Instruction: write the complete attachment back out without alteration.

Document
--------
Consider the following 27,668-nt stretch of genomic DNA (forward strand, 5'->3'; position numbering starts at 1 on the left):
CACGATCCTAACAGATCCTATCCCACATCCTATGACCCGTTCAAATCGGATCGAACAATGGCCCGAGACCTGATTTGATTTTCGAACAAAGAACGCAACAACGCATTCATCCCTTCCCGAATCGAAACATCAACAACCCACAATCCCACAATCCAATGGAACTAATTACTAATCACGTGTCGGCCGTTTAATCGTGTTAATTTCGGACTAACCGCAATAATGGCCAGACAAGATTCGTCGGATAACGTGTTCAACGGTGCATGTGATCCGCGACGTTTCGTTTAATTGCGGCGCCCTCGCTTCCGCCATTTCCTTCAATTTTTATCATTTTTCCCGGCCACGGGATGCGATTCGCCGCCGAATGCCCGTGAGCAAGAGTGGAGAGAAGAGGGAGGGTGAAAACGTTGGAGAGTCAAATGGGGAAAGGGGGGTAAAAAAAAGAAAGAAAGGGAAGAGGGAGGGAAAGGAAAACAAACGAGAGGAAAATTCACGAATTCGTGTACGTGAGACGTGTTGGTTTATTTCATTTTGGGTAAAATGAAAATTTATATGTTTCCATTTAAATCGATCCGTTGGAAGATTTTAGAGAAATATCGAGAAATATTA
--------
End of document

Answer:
Consider the following 27,668-nt stretch of genomic DNA (forward strand, 5'->3'; position numbering starts at 1 on the left):
CACGATCCTAACAGATCCTATCCCACATCCTATGACCCGTTCAAATCGGATCGAACAATGGCCCGAGACCTGATTTGATTTTCGAACAAAGAACGCAACAACGCATTCATCCCTTCCCGAATCGAAACATCAACAACCCACAATCCCACAATCCAATGGAACTAATTACTAATCACGTGTCGGCCGTTTAATCGTGTTAATTTCGGACTAACCGCAATAATGGCCAGACAAGATTCGTCGGATAACGTGTTCAACGGTGCATGTGATCCGCGACGTTTCGTTTAATTGCGGCGCCCTCGCTTCCGCCATTTCCTTCAATTTTTATCATTTTTCCCGGCCACGGGATGCGATTCGCCGCCGAATGCCCGTGAGCAAGAGTGGAGAGAAGAGGGAGGGTGAAAACGTTGGAGAGTCAAATGGGGAAAGGGGGGTAAAAAAAAGAAAGAAAGGGAAGAGGGAGGGAAAGGAAAACAAACGAGAGGAAAATTCACGAATTCGTGTACGTGAGACGTGTTGGTTTATTTCATTTTGGGTAAAATGAAAATTTATATGTTTCCATTTAAATCGATCCGTTGGAAGATTTTAGAGAAATATCGAGAAATATTA